Marqt, the Dutch supermarket known for its sustainable products, is a good example of how a company without a huge mass media budget can build a much loved brand. Small and medium-sized organizations need to invest in personal contact with their customers. Events and social media are tailor made for this. Talk to them, organize an exclusive event and use social media to promote it without losing that all important personal touch. That’s something money can’t buy!

Remember: “Brand = name + reputation” – Barbara Baarsel

While branding seems like something only the big name companies need to worry about, branding is actually happening to your business whether or not you realize it.

As you advertise and interact with customers, you are creating an understanding of the message of your company. You are forming the perception of your company in the world. Because this is happening anyway, focusing on “branding” as a marketing and developmental directive is extremely important. You need to control your brand, instead of letting it control you. So as you begin building your brand, here are five facts to keep in mind.

1. Keep it consistent.

This goes for all public and internal interactions. Consistency builds trust with your client base, as well as with the public in general. When you have a proven, consistent track record, consumers will be more willing to spend their hard-earned money on your products or services. Customers hate to feel jerked around, so just don’t do it.

2. Make sure your advertising is professional.

When you have a choice between two different moving companies, and one has sparkling new vans with professionally designed logos, while the other has dirty trucks, full of fast-food wrappers and a peeling, hand-painted name on the side, which are you going to choose? Hopefully the first one, unless you want all of your valuables to be stolen. This same idea goes for all businesses. Professional advertising makes a professional business.

3. Perception is reality.

This isn’t just a new-age literary theory, it is a concept that extends into consumerism. As far as consumers are concerned, their perception of your company is their reality. If they see your poorly designed logo slapped onto the side of an unkempt van, what they perceive is that you are not serious about your business and, therefore, they will not be serious about spending their money with you either. You could be the most professional businessman in the world but if your public perception does not reflect that, it doesn’t matter how professional you are.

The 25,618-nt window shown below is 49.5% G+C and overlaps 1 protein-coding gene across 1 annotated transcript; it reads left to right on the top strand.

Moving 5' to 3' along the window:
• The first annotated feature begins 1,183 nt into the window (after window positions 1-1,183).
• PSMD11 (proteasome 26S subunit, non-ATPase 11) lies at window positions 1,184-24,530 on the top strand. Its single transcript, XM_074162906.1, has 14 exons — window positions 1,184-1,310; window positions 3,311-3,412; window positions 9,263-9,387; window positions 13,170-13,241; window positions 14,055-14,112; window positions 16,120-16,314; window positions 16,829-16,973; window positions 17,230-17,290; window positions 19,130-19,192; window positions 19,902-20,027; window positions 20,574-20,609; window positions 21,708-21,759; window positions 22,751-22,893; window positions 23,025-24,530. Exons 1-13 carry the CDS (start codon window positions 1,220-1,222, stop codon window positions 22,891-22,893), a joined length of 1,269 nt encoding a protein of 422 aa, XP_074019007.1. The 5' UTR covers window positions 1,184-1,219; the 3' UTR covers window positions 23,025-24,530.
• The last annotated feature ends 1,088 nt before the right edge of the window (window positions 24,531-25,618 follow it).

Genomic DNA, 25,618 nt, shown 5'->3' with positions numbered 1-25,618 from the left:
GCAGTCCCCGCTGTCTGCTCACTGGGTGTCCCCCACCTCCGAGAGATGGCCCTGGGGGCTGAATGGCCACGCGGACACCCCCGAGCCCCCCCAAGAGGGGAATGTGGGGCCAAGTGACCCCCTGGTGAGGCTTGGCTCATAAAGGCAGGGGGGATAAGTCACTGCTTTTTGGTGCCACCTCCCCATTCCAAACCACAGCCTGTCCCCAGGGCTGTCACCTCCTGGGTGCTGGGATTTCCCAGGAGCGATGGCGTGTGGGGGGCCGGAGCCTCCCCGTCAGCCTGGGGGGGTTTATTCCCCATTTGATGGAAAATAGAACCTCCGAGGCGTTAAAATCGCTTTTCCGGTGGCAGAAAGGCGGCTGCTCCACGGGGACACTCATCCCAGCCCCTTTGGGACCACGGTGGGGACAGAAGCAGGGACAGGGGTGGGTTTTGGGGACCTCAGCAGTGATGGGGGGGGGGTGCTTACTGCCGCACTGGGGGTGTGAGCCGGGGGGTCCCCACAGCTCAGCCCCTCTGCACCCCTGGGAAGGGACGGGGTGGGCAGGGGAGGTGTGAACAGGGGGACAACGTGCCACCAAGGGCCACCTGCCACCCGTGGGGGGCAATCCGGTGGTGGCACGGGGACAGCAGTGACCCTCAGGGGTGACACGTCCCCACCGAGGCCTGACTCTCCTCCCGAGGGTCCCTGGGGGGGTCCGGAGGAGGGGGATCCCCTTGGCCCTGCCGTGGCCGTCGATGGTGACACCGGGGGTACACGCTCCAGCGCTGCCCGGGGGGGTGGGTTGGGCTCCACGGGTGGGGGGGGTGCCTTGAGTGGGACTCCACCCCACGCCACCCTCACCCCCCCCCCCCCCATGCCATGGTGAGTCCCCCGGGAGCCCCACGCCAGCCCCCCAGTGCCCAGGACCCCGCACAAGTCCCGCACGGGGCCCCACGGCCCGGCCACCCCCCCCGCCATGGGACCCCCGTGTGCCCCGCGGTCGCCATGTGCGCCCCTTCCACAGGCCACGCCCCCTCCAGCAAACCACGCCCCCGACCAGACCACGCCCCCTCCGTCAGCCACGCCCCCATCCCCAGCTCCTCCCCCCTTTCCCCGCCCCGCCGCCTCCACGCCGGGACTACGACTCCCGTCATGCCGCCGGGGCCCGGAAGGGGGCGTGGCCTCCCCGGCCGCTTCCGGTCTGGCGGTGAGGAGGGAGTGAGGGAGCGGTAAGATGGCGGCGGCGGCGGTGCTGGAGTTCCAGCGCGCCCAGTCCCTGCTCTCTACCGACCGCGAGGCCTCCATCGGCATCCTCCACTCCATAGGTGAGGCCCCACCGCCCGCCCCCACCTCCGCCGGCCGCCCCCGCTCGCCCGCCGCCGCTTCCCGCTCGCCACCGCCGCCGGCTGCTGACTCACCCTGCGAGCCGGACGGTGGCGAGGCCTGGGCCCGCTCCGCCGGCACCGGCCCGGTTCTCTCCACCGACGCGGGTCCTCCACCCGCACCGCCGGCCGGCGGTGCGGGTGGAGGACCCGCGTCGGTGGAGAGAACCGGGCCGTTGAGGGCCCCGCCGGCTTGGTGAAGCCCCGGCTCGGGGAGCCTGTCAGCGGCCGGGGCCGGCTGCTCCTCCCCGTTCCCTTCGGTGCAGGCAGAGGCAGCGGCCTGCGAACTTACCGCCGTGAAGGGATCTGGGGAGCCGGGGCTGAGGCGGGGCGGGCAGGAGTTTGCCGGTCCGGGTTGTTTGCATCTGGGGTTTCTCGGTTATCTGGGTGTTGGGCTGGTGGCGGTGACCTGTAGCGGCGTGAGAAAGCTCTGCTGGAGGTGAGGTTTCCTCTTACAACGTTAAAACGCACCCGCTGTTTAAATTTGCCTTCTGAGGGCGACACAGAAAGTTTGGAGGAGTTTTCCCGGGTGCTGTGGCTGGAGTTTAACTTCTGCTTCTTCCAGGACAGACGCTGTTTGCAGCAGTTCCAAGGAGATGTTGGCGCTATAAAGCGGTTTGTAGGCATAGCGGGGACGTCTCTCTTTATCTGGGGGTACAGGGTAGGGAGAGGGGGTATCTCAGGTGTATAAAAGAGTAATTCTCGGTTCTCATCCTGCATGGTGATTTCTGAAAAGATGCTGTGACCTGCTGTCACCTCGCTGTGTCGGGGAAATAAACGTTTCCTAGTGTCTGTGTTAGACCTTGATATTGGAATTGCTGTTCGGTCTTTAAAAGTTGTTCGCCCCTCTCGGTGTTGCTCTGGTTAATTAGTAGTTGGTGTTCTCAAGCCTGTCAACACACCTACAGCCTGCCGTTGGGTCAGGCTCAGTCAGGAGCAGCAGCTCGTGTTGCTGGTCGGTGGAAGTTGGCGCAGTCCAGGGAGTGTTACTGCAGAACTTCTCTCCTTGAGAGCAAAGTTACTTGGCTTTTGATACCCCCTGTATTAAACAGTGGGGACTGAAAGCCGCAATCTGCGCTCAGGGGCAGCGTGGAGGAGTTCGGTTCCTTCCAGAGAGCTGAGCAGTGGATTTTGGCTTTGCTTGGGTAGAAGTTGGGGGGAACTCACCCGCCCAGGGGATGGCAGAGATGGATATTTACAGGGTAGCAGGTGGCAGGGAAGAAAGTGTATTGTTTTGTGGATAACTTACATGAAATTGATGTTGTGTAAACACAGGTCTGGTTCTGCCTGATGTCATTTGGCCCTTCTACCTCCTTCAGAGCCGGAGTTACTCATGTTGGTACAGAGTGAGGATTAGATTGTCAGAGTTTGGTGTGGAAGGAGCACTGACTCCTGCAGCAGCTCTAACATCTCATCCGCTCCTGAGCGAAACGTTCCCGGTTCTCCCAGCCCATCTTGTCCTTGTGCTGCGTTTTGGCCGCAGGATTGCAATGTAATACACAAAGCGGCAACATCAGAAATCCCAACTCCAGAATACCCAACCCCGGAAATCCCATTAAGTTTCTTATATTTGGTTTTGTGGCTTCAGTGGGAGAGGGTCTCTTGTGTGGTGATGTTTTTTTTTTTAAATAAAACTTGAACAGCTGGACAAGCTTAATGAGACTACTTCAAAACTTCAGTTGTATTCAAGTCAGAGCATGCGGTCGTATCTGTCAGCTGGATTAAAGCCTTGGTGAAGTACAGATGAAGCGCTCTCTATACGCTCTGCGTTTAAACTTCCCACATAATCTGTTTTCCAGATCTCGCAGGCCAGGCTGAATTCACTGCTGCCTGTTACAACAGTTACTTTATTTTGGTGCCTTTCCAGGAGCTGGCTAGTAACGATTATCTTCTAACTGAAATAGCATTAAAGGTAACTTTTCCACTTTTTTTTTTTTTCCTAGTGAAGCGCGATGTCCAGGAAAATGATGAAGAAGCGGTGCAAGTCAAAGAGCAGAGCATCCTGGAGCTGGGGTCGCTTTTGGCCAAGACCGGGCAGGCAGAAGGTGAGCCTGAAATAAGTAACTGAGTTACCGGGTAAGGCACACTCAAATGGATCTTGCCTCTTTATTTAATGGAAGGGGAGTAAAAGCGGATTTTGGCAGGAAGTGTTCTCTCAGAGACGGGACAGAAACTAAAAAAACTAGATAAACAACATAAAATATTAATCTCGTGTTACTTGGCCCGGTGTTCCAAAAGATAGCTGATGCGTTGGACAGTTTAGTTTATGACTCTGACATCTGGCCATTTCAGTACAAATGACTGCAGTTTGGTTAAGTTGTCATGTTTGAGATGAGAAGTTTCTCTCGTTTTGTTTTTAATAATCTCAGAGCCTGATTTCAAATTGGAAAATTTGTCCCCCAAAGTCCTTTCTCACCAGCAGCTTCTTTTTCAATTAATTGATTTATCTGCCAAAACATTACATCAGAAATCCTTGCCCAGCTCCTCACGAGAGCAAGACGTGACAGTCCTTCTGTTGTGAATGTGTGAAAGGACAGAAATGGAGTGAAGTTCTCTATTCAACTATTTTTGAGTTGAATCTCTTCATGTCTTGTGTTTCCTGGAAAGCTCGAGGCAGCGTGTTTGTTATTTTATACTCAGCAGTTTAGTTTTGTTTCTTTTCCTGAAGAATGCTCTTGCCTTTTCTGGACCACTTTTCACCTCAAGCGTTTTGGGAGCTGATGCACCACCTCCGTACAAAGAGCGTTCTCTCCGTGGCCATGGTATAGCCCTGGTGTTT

4. Consumers are more “brand-savvy” than ever before.

This means that consumers today can easily detect when they are being deceived by a company, or even when they are being “sold” something. And today’s consumer hates to be sold anything (surprising, but true). As soon as they feel that a product or service is being pushed on them, they will turn away. Your brand can counteract this by being a brand that builds personal relationships with its customers, instead of treating them like walking dollar signs.

5. The most effective brands focus on their consumers, not on their products.

Ultimately, your business intends to sell something, but in order to do that, your brand has to make consumer want to buy what you offer. Great brands do this by focusing on the needs of their target market and making sure their brand addresses those needs directly. Branding your business, at the bottom line, means creating a public image for your company. The most effective brands are those that appear professional, while still allowing room for a personal interaction with every individual client. Keeping these ideas in mind while you begin the branding process will ensure a more successful public face for your business.